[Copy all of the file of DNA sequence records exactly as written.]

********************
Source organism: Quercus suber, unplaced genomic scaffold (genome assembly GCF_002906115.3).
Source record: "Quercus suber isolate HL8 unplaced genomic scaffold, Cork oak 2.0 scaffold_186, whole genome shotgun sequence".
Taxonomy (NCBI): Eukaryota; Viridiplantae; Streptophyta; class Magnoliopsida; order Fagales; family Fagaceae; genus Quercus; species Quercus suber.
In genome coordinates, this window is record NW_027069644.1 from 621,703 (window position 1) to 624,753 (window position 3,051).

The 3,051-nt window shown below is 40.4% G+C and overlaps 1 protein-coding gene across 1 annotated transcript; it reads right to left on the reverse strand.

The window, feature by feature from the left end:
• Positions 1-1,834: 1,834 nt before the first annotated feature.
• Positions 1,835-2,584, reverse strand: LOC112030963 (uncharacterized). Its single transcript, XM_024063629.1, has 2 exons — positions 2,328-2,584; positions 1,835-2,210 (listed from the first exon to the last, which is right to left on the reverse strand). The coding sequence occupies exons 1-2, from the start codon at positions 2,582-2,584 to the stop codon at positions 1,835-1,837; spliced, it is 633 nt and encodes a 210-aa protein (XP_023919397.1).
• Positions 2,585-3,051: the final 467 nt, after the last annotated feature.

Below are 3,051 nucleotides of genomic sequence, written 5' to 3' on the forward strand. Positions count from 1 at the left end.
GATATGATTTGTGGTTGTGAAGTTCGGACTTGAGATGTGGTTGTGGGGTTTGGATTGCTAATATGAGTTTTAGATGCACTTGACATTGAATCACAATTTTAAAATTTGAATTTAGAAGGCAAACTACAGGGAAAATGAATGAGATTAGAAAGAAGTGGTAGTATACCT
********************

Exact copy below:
Source organism: Quercus suber, unplaced genomic scaffold (genome assembly GCF_002906115.3).
Source record: "Quercus suber isolate HL8 unplaced genomic scaffold, Cork oak 2.0 scaffold_186, whole genome shotgun sequence".
Taxonomy (NCBI): Eukaryota; Viridiplantae; Streptophyta; class Magnoliopsida; order Fagales; family Fagaceae; genus Quercus; species Quercus suber.
In genome coordinates, this window is record NW_027069644.1 from 621,703 (window position 1) to 624,753 (window position 3,051).

The 3,051-nt window shown below is 40.4% G+C and overlaps 1 protein-coding gene across 1 annotated transcript; it reads right to left on the reverse strand.

The window, feature by feature from the left end:
• Positions 1-1,834: 1,834 nt before the first annotated feature.
• Positions 1,835-2,584, reverse strand: LOC112030963 (uncharacterized). Its single transcript, XM_024063629.1, has 2 exons — positions 2,328-2,584; positions 1,835-2,210 (listed from the first exon to the last, which is right to left on the reverse strand). The coding sequence occupies exons 1-2, from the start codon at positions 2,582-2,584 to the stop codon at positions 1,835-1,837; spliced, it is 633 nt and encodes a 210-aa protein (XP_023919397.1).
• Positions 2,585-3,051: the final 467 nt, after the last annotated feature.

Below are 3,051 nucleotides of genomic sequence, written 5' to 3' on the forward strand. Positions count from 1 at the left end.
GATATGATTTGTGGTTGTGAAGTTCGGACTTGAGATGTGGTTGTGGGGTTTGGATTGCTAATATGAGTTTTAGATGCACTTGACATTGAATCACAATTTTAAAATTTGAATTTAGAAGGCAAACTACAGGGAAAATGAATGAGATTAGAAAGAAGTGGTAGTATACCT